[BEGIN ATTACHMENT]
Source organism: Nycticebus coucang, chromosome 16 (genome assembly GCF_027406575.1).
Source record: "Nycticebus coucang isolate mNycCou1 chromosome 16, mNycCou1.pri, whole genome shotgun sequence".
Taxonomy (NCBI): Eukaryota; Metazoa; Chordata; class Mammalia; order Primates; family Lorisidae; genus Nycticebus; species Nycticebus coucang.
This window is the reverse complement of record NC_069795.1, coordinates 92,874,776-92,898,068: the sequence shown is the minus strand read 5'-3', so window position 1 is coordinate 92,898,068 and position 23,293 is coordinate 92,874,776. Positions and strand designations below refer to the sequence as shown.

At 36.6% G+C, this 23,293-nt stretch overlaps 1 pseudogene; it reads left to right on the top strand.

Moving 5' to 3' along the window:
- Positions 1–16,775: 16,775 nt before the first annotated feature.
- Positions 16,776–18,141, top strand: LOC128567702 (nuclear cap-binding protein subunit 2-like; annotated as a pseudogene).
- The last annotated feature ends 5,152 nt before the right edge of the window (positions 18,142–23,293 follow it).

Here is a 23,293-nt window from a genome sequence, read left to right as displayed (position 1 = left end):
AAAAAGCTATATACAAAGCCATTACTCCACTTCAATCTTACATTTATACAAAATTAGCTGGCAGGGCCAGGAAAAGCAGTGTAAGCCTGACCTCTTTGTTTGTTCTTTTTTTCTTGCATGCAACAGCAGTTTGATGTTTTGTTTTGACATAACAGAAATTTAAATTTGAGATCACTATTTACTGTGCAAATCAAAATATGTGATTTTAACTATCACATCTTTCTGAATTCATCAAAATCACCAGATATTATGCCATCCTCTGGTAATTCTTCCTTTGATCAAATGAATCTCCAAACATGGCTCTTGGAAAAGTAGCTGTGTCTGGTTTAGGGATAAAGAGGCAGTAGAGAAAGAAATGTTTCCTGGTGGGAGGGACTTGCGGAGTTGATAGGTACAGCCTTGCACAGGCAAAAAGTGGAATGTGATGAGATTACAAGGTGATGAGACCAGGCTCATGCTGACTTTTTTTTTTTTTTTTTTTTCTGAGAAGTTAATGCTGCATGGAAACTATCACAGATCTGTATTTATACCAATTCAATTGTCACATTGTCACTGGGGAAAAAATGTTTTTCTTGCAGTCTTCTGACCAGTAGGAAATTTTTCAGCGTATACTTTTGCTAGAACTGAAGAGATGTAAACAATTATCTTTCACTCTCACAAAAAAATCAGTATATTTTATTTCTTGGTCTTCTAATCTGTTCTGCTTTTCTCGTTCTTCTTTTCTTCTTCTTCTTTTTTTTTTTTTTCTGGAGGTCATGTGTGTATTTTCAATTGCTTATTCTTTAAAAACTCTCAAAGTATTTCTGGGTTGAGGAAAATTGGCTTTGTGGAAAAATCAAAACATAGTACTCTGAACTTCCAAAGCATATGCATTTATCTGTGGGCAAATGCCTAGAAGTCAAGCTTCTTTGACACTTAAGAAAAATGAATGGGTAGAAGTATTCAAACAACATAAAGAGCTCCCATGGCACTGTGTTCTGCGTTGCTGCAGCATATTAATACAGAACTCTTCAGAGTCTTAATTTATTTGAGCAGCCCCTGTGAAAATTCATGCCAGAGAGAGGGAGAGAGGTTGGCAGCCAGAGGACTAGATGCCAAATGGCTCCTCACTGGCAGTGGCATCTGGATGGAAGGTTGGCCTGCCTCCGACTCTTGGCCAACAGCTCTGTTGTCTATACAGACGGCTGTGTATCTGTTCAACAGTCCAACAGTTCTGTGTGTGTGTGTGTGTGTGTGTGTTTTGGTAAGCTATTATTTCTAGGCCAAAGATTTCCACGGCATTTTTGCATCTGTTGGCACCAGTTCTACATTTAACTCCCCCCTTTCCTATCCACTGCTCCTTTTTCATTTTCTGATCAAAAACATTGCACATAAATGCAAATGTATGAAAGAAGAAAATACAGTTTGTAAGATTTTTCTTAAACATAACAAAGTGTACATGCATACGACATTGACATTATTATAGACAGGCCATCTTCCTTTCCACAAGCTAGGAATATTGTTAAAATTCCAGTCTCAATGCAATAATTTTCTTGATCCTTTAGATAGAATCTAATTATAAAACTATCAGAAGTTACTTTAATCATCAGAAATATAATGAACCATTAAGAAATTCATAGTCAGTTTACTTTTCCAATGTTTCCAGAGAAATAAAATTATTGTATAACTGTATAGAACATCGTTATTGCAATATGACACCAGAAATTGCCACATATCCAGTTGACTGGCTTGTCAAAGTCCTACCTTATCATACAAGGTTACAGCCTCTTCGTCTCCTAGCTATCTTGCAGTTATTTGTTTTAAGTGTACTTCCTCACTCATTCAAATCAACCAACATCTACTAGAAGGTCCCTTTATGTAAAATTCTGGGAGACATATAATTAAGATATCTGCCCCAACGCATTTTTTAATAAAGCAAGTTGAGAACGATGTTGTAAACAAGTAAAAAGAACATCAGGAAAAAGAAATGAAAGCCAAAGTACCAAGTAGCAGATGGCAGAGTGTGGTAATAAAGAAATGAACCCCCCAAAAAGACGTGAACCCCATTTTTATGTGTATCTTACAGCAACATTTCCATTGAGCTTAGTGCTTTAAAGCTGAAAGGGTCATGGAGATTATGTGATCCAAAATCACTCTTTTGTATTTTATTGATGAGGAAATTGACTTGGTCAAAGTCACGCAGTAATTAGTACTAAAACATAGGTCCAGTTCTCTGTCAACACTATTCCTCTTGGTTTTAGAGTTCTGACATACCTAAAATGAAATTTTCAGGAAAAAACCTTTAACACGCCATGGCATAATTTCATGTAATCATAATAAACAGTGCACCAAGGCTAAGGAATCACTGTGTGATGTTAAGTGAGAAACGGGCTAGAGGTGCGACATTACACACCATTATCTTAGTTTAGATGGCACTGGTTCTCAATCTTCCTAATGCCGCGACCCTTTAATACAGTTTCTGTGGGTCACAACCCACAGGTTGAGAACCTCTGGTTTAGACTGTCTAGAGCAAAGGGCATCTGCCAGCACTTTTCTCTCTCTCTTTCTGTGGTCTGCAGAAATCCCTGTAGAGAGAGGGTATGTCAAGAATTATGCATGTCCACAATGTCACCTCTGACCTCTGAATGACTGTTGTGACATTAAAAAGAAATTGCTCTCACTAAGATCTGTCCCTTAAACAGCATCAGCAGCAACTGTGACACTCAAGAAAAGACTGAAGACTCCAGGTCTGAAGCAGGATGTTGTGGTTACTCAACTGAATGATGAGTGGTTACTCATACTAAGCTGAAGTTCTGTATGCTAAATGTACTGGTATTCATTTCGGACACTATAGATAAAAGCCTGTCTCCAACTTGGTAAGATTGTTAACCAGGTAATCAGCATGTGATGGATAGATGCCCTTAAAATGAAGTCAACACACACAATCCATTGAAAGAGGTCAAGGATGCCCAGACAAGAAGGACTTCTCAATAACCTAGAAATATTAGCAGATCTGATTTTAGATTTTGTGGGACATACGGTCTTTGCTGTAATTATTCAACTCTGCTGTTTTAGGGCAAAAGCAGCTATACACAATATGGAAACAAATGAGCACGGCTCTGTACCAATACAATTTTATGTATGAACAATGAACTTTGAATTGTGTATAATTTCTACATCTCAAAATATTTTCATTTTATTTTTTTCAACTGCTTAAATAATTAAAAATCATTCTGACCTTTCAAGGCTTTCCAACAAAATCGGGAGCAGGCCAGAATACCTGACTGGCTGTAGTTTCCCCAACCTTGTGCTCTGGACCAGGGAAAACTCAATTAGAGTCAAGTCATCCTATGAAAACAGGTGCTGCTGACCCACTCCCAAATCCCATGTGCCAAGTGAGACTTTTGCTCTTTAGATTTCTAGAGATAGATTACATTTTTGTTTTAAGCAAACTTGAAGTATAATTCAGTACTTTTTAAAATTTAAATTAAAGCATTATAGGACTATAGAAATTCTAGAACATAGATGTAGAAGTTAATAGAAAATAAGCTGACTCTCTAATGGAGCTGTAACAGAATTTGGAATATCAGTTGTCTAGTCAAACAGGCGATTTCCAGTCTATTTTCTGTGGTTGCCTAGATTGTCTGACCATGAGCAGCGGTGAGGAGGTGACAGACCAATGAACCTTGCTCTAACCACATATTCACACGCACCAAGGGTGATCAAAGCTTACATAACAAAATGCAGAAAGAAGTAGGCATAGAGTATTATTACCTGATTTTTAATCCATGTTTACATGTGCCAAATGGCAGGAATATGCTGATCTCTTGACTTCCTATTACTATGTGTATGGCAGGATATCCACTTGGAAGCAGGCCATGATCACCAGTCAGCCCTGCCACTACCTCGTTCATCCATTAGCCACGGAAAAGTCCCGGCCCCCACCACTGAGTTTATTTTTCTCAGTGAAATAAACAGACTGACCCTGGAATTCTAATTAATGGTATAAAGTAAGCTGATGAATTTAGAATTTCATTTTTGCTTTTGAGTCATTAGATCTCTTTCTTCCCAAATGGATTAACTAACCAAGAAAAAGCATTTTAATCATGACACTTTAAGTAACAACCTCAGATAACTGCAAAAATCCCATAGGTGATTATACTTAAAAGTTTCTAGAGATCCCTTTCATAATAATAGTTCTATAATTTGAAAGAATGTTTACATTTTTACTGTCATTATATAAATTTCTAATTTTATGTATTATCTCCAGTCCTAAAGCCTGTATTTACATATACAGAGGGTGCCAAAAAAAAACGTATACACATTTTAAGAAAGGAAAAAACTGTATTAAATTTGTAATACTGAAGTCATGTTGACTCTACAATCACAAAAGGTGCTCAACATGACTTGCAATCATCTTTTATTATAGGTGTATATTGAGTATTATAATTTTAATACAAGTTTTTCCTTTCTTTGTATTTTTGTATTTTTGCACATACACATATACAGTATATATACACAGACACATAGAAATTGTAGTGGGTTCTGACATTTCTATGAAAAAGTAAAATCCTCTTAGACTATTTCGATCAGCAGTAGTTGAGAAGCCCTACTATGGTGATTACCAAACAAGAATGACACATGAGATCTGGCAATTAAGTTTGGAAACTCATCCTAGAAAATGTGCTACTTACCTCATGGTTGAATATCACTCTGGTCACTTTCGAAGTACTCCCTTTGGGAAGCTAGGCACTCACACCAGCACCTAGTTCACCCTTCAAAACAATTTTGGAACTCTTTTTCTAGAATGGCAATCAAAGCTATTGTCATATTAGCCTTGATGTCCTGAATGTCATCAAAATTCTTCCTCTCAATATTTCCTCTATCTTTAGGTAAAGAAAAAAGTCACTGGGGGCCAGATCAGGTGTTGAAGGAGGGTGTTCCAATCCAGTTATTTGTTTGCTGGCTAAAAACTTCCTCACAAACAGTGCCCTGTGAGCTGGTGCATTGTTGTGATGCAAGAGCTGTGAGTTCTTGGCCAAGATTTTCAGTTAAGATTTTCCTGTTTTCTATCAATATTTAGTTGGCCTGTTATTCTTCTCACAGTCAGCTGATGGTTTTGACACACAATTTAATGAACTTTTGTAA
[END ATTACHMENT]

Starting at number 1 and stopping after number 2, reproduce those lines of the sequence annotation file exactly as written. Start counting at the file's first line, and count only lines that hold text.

Source organism: Nycticebus coucang, chromosome 16 (genome assembly GCF_027406575.1).
Source record: "Nycticebus coucang isolate mNycCou1 chromosome 16, mNycCou1.pri, whole genome shotgun sequence".